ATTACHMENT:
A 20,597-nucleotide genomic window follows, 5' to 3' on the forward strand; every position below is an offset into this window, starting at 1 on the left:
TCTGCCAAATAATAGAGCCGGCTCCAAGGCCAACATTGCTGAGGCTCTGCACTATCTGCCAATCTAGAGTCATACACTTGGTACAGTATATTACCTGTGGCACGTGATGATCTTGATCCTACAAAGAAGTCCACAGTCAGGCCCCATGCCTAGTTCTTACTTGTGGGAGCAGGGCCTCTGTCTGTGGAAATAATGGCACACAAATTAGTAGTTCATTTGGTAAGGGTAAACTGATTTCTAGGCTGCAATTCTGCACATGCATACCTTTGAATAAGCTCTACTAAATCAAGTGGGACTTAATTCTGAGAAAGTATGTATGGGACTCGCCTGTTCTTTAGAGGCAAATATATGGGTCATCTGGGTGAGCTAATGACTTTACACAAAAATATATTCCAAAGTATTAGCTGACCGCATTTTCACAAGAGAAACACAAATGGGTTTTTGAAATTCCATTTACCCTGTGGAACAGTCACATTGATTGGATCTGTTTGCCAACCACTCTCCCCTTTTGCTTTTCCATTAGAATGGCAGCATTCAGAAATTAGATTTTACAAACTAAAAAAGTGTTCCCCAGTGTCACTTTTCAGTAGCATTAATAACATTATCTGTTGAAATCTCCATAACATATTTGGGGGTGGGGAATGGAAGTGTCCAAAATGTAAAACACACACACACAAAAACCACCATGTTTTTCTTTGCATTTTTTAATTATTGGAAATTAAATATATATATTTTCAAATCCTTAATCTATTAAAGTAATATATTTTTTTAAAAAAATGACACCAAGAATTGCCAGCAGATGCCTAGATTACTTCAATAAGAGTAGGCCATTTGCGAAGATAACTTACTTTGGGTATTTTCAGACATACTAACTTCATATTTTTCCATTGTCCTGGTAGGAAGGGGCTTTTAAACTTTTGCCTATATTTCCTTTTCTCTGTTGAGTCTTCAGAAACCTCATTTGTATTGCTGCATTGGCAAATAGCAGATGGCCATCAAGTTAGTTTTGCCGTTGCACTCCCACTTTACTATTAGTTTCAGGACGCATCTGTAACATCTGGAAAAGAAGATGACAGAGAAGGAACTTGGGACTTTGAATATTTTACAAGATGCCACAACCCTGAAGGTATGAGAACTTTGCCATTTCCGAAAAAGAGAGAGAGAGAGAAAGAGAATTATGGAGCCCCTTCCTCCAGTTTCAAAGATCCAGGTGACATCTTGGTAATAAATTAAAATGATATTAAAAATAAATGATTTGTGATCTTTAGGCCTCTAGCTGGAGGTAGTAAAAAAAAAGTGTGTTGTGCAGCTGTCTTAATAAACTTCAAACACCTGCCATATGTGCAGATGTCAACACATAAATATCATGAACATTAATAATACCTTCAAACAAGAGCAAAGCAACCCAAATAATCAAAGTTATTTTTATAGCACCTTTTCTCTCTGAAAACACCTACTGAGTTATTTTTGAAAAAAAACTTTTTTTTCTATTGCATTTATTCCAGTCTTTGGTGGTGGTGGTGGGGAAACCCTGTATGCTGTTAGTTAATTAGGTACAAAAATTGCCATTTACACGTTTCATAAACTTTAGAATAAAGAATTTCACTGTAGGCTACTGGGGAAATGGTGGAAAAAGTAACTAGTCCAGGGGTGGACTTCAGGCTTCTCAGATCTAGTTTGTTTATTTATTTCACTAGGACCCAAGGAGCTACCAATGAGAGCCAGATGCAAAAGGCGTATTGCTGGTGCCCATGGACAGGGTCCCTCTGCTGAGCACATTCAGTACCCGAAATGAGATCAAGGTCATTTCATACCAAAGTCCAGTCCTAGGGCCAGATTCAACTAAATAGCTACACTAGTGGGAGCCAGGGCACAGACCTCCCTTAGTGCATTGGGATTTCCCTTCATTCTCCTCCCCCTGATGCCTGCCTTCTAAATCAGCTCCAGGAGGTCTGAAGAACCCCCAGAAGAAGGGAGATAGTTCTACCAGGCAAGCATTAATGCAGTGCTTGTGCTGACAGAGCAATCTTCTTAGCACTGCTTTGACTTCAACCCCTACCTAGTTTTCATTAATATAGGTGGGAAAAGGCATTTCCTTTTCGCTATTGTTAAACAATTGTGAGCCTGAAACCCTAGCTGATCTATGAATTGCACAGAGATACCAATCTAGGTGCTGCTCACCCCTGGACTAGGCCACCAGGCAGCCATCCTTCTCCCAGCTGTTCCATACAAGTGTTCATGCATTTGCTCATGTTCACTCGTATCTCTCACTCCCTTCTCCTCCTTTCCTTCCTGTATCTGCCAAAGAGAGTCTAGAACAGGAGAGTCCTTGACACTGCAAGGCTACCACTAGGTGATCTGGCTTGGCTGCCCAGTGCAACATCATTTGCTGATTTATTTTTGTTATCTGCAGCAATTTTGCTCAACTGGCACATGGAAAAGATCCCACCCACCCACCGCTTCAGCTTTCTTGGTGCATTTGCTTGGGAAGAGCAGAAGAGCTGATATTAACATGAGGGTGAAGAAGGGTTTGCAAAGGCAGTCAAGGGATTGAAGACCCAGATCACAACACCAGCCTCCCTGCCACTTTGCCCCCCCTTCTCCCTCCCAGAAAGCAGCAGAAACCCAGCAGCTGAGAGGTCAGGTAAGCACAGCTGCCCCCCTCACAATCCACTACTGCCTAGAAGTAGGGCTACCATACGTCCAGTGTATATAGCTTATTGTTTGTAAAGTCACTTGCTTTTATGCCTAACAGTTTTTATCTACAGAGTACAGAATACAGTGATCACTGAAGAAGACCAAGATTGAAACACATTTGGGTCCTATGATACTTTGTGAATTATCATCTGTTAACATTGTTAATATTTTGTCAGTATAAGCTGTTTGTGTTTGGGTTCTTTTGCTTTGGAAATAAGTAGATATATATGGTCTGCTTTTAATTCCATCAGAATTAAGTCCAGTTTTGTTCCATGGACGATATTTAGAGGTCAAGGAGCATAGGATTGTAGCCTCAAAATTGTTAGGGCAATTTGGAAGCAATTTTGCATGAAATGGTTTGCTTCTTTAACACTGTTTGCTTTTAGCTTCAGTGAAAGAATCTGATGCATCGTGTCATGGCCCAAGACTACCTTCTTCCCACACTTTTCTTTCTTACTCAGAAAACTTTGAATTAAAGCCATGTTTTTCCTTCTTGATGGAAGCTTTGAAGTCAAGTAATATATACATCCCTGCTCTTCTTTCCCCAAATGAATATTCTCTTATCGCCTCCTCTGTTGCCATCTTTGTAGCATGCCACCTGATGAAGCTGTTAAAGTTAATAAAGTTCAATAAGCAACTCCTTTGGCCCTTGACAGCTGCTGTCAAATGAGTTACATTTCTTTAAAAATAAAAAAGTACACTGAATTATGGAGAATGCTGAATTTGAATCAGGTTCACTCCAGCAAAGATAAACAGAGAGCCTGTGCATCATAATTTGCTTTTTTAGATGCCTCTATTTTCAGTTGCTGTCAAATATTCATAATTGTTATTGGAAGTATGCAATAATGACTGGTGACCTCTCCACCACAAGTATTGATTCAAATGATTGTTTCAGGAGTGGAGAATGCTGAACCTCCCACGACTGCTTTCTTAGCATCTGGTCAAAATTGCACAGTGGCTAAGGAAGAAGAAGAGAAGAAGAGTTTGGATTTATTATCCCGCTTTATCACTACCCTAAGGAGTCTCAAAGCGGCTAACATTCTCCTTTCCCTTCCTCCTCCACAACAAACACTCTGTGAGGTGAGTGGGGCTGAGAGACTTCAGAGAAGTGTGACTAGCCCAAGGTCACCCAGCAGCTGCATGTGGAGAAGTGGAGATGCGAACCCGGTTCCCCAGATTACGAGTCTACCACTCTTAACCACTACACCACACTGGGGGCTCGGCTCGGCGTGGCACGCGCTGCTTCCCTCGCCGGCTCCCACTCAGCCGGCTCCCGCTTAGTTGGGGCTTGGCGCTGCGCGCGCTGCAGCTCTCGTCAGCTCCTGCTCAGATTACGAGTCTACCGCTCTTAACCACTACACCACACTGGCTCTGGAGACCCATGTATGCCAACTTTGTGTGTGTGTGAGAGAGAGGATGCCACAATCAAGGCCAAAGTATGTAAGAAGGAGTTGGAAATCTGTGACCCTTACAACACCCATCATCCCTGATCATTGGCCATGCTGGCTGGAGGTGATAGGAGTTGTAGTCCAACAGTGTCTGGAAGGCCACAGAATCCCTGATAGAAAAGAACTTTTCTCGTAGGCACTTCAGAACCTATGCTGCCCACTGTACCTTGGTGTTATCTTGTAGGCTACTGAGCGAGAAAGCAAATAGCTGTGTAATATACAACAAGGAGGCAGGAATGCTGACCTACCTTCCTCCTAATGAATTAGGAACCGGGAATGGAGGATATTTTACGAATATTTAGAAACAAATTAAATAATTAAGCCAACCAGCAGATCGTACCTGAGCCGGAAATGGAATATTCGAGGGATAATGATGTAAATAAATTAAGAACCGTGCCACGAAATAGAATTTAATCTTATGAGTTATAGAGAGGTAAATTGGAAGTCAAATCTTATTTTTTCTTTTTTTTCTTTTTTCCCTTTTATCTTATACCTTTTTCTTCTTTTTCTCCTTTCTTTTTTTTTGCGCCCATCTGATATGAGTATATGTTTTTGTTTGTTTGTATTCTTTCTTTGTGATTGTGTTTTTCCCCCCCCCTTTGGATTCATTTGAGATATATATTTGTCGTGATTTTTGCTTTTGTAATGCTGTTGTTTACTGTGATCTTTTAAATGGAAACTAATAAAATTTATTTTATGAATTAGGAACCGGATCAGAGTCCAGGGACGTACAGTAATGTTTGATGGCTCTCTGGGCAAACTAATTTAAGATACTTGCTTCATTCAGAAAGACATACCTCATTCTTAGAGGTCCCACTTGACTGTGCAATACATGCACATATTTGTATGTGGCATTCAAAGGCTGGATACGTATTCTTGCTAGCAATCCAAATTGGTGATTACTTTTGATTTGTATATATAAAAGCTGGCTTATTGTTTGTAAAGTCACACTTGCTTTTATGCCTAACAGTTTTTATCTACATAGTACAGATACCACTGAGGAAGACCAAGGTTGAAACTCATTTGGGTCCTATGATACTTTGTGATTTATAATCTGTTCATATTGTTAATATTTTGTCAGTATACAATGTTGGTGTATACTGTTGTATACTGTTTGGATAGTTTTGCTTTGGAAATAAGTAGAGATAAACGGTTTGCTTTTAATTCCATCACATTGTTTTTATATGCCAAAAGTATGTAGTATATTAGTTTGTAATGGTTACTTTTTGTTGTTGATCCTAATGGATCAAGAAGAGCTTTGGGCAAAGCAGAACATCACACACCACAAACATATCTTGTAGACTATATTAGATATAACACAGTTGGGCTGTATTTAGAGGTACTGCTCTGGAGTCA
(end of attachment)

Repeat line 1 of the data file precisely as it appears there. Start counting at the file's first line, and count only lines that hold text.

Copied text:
A 20,597-nucleotide genomic window follows, 5' to 3' on the forward strand; every position below is an offset into this window, starting at 1 on the left: